Among those who attended McCarthy’s roundtable discussion was Lisa Webster, president of the Agriculture Council of Maine and co-owner of North Star Sheep Farm in Windham.
Webster, who raises about 2,000 sheep for wool and meat, said her farm and most others take careful steps to protect nearby streams, rivers and lakes. After all, Webster said, farm families depend on those same water bodies for drinking water, fishing, swimming and other purposes. But Webster said the 2015 rules would have been problematic for Maine because they could have required the state’s many small farms to meet the same costly regulations as larger industries or agriculture operations.
“I’m really pleased the EPA is going to keep the status quo because … the rules were adequate for protecting small waterways,” Webster said.
Darin Hammond, who works for one of Down East Maine’s larger wild blueberry growers but was speaking for himself, expressed concerns that the 2015 rules were overly broad and could include standing waters. He also worried the confusion around the rules would invite more lawsuits against farms from environmental groups.
“The Clean Water Act prior to 2015 was pretty restrictive,” Hammond said. “And if you look at what has happened over the last 30 years, the waters have become much cleaner.”
North Star Sheep Farm at Collyer Brook Farm in Gray. Staff photo by Shawn Patrick Ouellette
However, environmental and conservation organizations contend that the rules are not as comprehensive as they need to be.
Nick Bennett, staff scientist at the Natural Resources Council of Maine, pointed out in comments filed with the EPA that more than 400,000 Maine residents use drinking water that has surface water as its source. If smaller streams and tributaries are not protected, Bennett said, it could jeopardize public water supplies and the larger lakes, streams and rivers that are critical to Maine’s outdoor economy.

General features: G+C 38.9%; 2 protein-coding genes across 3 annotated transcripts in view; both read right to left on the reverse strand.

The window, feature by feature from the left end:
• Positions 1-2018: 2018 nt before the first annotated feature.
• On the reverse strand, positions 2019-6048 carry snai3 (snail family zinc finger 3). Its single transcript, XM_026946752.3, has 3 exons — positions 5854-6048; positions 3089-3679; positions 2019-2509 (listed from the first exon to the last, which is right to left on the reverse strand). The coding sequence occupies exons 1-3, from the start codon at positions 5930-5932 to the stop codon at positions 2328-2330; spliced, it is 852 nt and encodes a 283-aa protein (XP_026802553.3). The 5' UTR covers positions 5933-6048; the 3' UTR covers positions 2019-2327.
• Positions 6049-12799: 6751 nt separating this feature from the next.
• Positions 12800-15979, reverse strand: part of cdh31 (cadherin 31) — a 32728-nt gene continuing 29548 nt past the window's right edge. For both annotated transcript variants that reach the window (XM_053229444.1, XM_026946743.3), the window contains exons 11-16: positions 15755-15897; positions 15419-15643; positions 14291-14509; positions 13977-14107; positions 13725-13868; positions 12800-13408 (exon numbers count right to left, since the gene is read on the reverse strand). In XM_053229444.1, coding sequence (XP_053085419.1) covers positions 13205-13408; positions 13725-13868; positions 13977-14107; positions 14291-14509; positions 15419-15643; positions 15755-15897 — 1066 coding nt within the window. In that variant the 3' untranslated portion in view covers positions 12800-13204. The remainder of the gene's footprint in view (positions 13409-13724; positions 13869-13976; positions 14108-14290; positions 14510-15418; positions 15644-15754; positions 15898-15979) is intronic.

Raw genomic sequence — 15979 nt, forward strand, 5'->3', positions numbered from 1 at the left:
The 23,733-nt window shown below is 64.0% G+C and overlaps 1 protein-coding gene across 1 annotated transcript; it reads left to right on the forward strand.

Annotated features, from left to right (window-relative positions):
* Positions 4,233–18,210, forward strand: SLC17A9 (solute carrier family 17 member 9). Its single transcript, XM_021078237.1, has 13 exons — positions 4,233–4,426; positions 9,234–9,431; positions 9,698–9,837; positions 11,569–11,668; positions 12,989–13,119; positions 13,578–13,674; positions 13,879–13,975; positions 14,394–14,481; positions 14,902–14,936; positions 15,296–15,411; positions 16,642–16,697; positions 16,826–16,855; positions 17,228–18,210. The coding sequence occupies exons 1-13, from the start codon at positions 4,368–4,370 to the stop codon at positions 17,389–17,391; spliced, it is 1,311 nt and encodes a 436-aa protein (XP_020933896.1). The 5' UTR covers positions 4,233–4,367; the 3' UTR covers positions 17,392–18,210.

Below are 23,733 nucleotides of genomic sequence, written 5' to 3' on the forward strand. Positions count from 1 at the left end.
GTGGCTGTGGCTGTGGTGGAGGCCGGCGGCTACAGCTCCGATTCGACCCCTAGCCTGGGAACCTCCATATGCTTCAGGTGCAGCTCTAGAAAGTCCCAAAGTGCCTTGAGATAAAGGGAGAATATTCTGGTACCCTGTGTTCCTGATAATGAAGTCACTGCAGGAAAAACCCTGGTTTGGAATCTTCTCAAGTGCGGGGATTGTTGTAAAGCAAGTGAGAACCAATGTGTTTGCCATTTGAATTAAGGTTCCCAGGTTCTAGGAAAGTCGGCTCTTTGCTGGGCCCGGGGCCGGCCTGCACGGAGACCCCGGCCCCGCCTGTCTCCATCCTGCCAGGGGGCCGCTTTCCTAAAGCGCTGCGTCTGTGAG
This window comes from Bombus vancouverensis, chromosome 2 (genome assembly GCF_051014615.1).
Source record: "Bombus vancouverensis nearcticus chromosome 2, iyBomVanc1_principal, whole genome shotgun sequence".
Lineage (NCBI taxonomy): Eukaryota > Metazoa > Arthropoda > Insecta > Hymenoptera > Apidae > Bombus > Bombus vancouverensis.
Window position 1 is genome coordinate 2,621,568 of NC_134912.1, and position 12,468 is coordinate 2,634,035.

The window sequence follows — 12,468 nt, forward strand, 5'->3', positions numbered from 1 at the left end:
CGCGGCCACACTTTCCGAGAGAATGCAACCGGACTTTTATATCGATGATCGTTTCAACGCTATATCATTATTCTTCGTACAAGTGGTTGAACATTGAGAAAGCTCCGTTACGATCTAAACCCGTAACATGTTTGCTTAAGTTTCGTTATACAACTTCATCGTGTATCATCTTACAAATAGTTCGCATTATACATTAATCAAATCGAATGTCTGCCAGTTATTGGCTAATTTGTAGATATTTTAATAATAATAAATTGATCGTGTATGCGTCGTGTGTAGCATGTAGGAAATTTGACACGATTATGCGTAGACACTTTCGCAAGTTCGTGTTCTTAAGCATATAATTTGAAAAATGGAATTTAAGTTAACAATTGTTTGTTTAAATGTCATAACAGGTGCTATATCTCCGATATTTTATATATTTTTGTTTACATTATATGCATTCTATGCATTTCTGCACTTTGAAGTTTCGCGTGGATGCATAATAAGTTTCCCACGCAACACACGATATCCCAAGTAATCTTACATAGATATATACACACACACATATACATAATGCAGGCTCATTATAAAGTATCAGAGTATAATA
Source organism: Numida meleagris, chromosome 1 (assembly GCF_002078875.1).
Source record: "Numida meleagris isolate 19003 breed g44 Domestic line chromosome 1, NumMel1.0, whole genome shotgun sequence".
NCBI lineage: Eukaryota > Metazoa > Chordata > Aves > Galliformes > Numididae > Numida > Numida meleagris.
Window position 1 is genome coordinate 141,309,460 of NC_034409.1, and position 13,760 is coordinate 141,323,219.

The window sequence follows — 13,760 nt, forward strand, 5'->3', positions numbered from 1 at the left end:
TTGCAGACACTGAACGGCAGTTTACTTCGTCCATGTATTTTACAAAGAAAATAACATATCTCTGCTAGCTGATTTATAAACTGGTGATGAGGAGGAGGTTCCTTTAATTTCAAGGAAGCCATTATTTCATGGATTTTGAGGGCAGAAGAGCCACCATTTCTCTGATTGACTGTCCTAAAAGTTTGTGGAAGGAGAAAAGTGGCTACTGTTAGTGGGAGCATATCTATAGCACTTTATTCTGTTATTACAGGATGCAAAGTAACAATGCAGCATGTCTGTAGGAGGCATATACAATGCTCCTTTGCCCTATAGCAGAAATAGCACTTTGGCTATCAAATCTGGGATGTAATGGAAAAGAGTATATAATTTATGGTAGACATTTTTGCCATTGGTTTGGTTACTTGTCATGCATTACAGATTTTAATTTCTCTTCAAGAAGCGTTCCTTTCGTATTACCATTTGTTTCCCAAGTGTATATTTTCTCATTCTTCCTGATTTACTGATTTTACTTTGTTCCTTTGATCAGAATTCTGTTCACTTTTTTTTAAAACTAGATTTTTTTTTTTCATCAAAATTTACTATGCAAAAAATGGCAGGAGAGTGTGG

In an interview, Bennett said the Trump administration should let the rules work their way through the courts.
“They have no scientific justification for what they are doing,” Bennett said. “It just seems arbitrary. It took years to put these rules together and a lot of experts were consulted. But this just seems like a rollback for the sake of a rollback.”
Jack Williams, senior scientist with Trout Unlimited, said the EPA and Army Corps held hundreds of meetings and received thousands of comments before instituting the 2015 rules. Williams, who is based in Oregon, said there was never any attempt to capture agricultural irrigation ditches or normal farming activities in the rules.
Williams said he believes the Trump administration is trying “to throw the protections for all of these small streams and waters around the country.” Those streams, in addition to supplying an estimated one-third of the nation’s water supply, provide a large percentage of the insects and small critters that feed bigger fish in rivers and lakes.
“I do know that it is going to be critical that people have an awareness about what is going on,” Williams said. “People need to understand the threats to water supplies and to the streams and rivers.”